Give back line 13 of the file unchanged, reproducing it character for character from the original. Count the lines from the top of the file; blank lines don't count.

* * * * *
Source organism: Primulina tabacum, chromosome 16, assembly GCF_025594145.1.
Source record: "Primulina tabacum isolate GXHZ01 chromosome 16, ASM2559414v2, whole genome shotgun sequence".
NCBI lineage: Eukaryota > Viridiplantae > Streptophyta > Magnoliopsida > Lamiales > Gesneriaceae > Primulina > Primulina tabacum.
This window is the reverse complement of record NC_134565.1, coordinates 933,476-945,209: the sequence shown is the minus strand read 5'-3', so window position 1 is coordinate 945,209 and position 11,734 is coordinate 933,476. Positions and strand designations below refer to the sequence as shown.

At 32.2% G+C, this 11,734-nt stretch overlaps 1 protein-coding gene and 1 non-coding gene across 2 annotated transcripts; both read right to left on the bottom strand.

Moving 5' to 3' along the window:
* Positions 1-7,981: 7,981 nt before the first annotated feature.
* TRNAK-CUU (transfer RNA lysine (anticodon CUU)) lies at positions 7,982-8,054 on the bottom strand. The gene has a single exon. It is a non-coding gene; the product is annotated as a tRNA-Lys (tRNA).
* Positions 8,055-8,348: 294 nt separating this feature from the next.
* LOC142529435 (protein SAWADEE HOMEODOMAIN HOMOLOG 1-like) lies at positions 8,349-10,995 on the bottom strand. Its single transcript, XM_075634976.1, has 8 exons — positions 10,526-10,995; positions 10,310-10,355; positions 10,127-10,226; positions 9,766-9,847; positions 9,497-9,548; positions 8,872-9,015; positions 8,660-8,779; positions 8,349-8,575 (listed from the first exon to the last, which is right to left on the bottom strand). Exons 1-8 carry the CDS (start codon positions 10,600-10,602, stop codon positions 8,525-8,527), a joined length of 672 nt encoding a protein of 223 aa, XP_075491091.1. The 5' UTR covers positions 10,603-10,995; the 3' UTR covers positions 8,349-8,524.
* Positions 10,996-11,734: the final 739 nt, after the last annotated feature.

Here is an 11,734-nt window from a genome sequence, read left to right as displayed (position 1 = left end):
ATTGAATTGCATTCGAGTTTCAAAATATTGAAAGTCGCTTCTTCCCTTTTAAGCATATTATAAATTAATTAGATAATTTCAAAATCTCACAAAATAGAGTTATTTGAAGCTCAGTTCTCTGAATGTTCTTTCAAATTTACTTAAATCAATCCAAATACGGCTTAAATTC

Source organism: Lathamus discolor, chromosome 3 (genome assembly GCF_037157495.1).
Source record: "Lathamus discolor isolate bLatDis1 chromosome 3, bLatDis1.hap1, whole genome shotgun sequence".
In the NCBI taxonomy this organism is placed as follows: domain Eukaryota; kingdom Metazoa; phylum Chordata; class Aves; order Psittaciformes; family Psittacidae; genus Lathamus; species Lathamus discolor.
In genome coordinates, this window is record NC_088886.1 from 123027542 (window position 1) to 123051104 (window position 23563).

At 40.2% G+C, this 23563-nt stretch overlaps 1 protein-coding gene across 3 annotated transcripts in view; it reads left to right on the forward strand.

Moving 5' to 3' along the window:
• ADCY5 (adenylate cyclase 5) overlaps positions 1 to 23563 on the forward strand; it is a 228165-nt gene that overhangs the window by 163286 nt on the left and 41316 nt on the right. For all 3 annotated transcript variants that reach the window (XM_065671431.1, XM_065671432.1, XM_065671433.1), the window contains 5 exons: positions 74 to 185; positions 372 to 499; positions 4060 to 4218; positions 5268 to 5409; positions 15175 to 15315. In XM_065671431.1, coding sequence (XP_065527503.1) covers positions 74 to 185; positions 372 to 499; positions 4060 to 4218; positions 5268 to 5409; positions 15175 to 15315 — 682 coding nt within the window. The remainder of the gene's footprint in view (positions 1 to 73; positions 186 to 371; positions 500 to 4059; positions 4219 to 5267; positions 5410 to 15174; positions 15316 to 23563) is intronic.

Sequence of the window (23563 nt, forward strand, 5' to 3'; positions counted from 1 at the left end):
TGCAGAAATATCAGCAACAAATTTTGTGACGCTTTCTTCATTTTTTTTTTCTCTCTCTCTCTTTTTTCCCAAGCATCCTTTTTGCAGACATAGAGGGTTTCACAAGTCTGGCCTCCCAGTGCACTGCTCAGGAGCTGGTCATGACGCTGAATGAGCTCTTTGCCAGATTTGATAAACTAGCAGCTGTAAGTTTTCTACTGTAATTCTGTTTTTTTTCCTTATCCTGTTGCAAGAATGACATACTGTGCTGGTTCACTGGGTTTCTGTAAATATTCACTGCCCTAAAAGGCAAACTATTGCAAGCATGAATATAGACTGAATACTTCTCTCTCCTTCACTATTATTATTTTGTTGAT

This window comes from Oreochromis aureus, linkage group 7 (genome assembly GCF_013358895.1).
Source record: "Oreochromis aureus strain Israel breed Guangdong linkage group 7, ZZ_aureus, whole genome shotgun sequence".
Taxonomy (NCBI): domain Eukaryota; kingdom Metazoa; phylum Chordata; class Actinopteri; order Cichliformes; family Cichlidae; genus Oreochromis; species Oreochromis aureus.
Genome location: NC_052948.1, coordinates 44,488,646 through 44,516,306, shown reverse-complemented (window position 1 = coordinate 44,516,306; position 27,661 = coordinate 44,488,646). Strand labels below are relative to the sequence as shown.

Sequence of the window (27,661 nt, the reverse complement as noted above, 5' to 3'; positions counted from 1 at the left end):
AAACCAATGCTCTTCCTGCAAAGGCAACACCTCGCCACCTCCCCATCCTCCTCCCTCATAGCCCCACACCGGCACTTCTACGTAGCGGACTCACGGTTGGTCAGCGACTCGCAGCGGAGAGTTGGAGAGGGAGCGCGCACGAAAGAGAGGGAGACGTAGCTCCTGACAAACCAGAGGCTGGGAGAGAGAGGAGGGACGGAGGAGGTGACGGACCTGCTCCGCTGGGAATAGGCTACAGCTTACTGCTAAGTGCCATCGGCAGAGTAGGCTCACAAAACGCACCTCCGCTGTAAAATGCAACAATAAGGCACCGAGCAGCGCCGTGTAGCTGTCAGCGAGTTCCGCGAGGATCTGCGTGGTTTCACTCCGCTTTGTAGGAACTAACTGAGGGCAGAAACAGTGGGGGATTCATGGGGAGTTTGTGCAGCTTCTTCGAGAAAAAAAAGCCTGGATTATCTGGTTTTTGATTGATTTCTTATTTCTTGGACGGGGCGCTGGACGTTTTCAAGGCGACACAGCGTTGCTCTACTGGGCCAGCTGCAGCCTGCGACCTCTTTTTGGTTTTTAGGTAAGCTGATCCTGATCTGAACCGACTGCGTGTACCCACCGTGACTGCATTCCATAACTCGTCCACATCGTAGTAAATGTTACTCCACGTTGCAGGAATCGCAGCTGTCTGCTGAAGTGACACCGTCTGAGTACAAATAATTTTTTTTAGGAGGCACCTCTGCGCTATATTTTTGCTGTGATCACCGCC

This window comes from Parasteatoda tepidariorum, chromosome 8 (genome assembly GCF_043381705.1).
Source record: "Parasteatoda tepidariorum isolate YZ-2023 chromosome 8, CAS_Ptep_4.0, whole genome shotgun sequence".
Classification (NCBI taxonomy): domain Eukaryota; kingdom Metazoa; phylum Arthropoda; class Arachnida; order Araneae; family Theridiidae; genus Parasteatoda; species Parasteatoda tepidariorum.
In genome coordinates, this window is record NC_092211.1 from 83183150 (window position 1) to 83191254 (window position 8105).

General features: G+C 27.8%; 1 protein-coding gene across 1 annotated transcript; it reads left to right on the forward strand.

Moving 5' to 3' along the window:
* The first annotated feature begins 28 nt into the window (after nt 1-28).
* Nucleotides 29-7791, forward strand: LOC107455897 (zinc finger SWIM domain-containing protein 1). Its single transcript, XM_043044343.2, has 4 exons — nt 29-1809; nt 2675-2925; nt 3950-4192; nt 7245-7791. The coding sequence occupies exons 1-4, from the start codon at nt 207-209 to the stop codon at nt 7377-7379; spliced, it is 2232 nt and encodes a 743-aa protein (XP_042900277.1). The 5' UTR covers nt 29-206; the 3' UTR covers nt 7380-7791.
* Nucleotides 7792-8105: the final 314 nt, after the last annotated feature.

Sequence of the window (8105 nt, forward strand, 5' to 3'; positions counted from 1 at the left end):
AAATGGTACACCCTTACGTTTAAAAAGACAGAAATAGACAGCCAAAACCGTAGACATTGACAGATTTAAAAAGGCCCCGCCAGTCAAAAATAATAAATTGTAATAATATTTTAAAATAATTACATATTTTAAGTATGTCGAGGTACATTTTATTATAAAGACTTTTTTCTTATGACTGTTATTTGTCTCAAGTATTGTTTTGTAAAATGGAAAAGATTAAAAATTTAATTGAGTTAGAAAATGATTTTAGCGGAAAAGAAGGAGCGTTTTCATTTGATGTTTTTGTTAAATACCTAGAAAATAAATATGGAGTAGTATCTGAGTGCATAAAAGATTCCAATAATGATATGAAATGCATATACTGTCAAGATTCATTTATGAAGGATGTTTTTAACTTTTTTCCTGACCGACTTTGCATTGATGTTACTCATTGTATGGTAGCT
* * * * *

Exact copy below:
ATTGAATTGCATTCGAGTTTCAAAATATTGAAAGTCGCTTCTTCCCTTTTAAGCATATTATAAATTAATTAGATAATTTCAAAATCTCACAAAATAGAGTTATTTGAAGCTCAGTTCTCTGAATGTTCTTTCAAATTTACTTAAATCAATCCAAATACGGCTTAAATTC